if: needs.Check-Branch-Name.outputs.tracked == 'true'
env:
ISSUE_NUM: ${{ needs.Check-Branch-Name.outputs.issue_num}}
runs-on: ubuntu-latest
steps:
- name: Get Issue ${{ env.ISSUE_NUM }} Project Item ID
run: |

We specify the dependency on the first job with ‘needs’ and check if the job should execute using an if statement with the output variable ‘tracked’ from the previous job. We also make use of env variables here - environment variables are used to store information that you want to reference in your workflow. Env variables can be set for an entire workflow, for a specific job or for a specific step. To access the content of an env variable use ${{ env.NAME_OF_VARIABLE }}.

To make calls on the GraphQL API we need a GitHub authorization bearer token for our repository. To create one go through these steps , copy your generated token and save it under your repository’s settings as an Actions secret (repository Settings → Secrets → Actions → New repository secret). Name it PERSONAL_TOKEN to match the example. We’re also going to need our organization name and the repository’s name set as our workflow’s environment variables:

name: New Branch Created 

on:
create

env:
GH_TOKEN: ${{ secrets.PERSONAL_TOKEN }}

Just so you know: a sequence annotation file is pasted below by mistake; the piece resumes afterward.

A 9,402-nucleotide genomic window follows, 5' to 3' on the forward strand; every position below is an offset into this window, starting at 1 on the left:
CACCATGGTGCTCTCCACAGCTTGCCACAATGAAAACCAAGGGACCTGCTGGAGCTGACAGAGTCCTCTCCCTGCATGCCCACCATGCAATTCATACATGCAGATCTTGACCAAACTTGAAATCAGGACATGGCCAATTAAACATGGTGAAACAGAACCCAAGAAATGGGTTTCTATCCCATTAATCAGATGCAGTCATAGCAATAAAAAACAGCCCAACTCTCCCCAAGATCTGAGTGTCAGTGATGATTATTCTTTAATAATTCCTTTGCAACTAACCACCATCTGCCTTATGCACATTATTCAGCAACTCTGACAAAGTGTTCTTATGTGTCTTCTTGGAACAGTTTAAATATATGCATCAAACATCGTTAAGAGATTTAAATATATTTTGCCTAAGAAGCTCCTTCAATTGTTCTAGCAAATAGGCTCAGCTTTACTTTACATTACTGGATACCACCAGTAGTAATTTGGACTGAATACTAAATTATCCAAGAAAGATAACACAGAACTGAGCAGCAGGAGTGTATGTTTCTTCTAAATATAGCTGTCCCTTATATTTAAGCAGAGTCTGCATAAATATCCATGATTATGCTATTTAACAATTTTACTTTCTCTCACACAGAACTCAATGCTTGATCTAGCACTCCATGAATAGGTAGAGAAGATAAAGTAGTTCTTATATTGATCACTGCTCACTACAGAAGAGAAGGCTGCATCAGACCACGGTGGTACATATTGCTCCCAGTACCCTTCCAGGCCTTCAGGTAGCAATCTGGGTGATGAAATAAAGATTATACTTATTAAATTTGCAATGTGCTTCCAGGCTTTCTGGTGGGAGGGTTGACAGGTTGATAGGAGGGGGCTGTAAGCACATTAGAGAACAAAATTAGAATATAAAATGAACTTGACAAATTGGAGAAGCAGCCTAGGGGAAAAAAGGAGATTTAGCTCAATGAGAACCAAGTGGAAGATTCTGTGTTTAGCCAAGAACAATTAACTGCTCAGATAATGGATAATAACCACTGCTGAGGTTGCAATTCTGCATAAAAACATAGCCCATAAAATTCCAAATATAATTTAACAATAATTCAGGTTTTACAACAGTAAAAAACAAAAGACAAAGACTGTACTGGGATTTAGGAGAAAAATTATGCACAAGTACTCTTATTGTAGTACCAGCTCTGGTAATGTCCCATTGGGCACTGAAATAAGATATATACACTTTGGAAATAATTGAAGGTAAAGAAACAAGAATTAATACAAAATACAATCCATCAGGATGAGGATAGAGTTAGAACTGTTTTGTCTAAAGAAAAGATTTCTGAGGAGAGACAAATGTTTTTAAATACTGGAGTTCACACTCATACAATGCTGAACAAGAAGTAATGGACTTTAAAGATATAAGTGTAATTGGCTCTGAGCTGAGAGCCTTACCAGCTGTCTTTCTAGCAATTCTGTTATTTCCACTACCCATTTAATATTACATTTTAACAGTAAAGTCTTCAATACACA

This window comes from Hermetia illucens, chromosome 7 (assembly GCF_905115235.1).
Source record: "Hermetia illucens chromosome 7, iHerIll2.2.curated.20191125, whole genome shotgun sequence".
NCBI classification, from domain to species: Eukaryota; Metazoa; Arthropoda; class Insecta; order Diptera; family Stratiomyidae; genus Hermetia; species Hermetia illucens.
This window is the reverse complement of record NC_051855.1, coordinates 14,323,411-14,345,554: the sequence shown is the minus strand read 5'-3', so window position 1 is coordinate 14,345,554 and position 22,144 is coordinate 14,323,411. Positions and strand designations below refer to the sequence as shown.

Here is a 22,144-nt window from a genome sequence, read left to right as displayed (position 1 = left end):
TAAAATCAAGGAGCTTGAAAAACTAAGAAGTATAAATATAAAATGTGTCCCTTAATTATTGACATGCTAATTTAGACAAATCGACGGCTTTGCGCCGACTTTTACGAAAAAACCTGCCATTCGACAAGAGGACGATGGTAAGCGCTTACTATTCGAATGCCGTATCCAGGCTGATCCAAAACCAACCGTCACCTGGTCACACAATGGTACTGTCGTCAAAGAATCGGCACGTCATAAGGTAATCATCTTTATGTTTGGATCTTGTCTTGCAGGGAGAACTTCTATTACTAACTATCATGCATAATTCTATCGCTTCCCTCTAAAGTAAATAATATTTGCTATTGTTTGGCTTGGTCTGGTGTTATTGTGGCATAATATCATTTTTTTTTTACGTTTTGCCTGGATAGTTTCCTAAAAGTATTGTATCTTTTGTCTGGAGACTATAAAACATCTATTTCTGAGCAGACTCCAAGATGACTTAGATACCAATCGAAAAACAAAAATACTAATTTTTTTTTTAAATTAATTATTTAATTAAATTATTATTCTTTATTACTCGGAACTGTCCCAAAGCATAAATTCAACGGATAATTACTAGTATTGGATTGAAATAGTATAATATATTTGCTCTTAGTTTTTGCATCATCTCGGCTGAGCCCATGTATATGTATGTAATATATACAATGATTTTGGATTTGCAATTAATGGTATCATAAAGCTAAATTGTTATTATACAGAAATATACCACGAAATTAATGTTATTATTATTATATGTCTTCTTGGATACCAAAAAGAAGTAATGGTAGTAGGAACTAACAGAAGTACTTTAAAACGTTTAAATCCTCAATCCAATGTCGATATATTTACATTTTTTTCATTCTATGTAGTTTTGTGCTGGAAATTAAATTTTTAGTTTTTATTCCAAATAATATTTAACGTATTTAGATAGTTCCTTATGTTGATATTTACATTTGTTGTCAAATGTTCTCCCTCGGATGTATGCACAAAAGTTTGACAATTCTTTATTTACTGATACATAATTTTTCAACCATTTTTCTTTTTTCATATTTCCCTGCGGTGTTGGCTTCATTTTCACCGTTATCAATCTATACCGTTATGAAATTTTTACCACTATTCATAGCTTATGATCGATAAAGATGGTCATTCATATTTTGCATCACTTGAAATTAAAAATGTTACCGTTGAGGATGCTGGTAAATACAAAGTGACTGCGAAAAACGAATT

ORGANIZATION: your-organization-name
REPO: the-repository-name

jobs:
Check-Branch-Name:
runs-on: ubuntu-latest
outputs:
issue_num: ${{ steps.step1.outputs.issue_num }}
tracked: ${{ steps.step1.outputs.tracked }}
steps:
- name: Get Created Issue Number
id: step1
run: |
branch_name=`echo '${{ github.event.ref }}'`
issue_num=`echo ${branch_name#*#} | egrep -o '^[^/]+'`
re='^[0-9]+$'
if ! [[ $issue_num =~ $re ]] ; then
echo "::set-output name=tracked::false"
else
echo "::set-output name=tracked::true"
fi
echo "::set-output name=issue_num::$issue_num"

Add-Linked-Issue-To-Project:
needs: Check-Branch-Name
if: needs.Check-Branch-Name.outputs.tracked == 'true'
env:
ISSUE_NUM: ${{ needs.Check-Branch-Name.outputs.issue_num}}
runs-on: ubuntu-latest
steps:
- name: Get Issue ${{ env.ISSUE_NUM }} ID and State
run: |
gh api graphql -f query='query FindIssueID {
repository(owner:"${{ env.ORGANIZATION }}",name:"${{ env.REPO }}") {
issue(number:${{ env.ISSUE_NUM }}) {
id,
state
}
}
}' > project_data.json
echo 'ISSUE_ID='
$(jq '.data.repository.issue.id' project_data.json)
>> $GITHUB_ENV
echo 'ISSUE_STATE='
$(jq '.data.repository.issue.state' project_data.json)
>> $GITHUB_ENV

We created a step called “Get Issue ${{ env.ISSUE_NUM }} ID and State”. In this step we run a GraphQL query and save its result into project_data.json. The query finds a repository by its organization name and repo name, then looks for an issue by its number and returns the issue’s id and state. We save the issue id and issue state from the result into env variables called ISSUE_ID and ISSUE_STATE for later use.

We use GitHub’s “gh api” to make an authenticated HTTP request to the GitHub API.

gh api <endpoint> [flags]